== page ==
Here I am at the end of the first quarter, extending deadlines, and grading what students should have done weeks ago. I don't mind. I don't think I'm doing my students a disservice because in "the real world" you get an extension almost every time you ask for it (and is their world not real till they graduate?).
But goodness, I wish I had fewer things to grade.
How can people say class size doesn't matter? I love to go to their games, call them in the evenings to chat about behavior issues, and learn who they are outside of the classroom. Those are some of my favorite parts of my job. But I can't do those things all day every day for over one hundred people. I cannot.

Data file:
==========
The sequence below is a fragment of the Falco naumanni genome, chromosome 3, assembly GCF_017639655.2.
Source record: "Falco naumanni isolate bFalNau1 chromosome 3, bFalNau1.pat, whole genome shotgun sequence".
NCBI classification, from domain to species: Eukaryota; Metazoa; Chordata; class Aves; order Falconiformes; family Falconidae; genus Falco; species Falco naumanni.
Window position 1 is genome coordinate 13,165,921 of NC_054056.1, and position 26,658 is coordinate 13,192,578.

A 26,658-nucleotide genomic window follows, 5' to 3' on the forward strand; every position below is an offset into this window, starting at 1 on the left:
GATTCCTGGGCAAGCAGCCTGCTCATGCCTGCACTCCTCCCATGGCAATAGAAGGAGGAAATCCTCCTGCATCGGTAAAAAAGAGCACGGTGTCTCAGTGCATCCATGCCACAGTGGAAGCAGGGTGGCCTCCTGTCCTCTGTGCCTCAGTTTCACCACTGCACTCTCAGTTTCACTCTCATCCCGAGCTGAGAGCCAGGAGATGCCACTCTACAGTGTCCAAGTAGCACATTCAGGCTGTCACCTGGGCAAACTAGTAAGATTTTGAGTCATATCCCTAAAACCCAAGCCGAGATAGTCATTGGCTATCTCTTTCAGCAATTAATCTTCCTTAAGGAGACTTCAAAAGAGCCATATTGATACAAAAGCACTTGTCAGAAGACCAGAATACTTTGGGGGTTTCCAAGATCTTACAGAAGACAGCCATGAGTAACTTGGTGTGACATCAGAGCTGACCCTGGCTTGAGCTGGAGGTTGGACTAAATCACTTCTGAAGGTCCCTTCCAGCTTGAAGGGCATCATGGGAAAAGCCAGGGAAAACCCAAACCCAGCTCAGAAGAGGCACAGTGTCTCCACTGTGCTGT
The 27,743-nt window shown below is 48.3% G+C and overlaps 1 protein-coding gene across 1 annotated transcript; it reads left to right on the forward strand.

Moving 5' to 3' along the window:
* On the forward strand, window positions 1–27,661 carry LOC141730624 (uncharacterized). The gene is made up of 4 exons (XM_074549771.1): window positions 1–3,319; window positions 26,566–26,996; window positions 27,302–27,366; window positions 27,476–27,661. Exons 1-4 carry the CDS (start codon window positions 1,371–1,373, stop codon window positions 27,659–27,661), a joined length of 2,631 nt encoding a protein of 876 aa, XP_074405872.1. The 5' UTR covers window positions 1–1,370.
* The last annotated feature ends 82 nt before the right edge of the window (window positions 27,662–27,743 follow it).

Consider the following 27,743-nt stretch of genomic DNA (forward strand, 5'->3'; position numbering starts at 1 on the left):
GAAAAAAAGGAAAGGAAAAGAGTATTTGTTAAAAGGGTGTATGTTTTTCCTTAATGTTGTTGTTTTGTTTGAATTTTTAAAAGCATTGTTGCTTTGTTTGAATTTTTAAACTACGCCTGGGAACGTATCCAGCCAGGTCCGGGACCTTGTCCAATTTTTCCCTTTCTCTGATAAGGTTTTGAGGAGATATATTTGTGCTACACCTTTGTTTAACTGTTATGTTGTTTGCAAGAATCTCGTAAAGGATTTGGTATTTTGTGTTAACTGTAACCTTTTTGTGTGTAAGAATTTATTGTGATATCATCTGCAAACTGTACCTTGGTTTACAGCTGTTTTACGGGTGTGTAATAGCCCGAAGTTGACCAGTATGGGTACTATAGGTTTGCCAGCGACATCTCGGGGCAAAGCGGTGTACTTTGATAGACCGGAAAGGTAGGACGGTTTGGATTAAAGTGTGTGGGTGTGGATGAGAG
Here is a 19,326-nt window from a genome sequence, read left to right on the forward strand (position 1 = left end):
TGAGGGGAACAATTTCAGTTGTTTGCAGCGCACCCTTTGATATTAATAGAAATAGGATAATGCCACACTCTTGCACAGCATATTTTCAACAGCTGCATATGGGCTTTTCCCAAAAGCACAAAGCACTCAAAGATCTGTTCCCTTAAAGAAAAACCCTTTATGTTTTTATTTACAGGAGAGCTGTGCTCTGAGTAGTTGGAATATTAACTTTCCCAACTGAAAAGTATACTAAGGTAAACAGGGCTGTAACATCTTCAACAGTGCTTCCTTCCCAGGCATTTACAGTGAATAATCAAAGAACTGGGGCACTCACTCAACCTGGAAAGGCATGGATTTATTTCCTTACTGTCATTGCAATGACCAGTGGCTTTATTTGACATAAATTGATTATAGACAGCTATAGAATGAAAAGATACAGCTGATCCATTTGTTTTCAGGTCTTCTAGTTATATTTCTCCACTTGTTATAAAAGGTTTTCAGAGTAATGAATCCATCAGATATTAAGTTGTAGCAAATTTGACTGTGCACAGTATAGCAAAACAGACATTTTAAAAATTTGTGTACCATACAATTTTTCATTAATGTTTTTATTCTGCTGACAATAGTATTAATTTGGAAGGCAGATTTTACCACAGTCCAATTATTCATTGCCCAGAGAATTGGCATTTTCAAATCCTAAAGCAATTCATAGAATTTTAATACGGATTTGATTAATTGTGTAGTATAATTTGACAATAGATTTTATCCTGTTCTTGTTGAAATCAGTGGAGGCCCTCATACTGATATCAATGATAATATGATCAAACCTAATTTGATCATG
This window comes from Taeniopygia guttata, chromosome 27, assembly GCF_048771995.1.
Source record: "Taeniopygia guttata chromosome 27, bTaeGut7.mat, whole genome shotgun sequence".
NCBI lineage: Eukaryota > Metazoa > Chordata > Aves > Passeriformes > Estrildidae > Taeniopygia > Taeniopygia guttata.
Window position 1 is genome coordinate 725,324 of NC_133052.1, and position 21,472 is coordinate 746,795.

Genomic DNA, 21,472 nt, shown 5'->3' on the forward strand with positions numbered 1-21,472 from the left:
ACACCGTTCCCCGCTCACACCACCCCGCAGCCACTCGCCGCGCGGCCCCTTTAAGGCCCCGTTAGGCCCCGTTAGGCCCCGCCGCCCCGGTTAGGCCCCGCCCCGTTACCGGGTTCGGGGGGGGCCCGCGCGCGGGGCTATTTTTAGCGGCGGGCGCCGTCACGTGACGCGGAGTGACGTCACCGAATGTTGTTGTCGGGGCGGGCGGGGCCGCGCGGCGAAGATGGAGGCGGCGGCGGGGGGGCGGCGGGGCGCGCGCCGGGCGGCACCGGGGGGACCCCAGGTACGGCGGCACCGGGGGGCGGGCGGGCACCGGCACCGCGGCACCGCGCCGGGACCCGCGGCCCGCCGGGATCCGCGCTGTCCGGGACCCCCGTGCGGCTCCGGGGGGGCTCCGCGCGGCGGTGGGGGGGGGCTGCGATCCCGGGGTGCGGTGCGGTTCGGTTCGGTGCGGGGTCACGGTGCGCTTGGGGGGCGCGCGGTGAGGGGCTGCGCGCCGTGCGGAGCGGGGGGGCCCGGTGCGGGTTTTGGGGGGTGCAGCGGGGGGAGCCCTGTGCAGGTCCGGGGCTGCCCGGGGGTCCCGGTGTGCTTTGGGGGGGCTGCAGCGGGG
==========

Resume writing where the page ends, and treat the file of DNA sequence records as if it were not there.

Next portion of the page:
I could do it for fifty. I definitely did it for fifty kids last year. Maybe if I taught only one class I could see that adding more students into the physical space wouldn't matter as much (although the fire marshal might have something to say about that at this point). But I cannot understand how I can do the things that need doing or would be nice to do for my students and have a life at the rate I'm going now. Smaller class sizes would equal smaller caseloads for teachers which would in turn lead to more and more meaningful behavioral and academic interventions. How is the class size doesn't matter canard surviving? And why aren't we talking about the issue in terms of caseload rather than bodies in a room?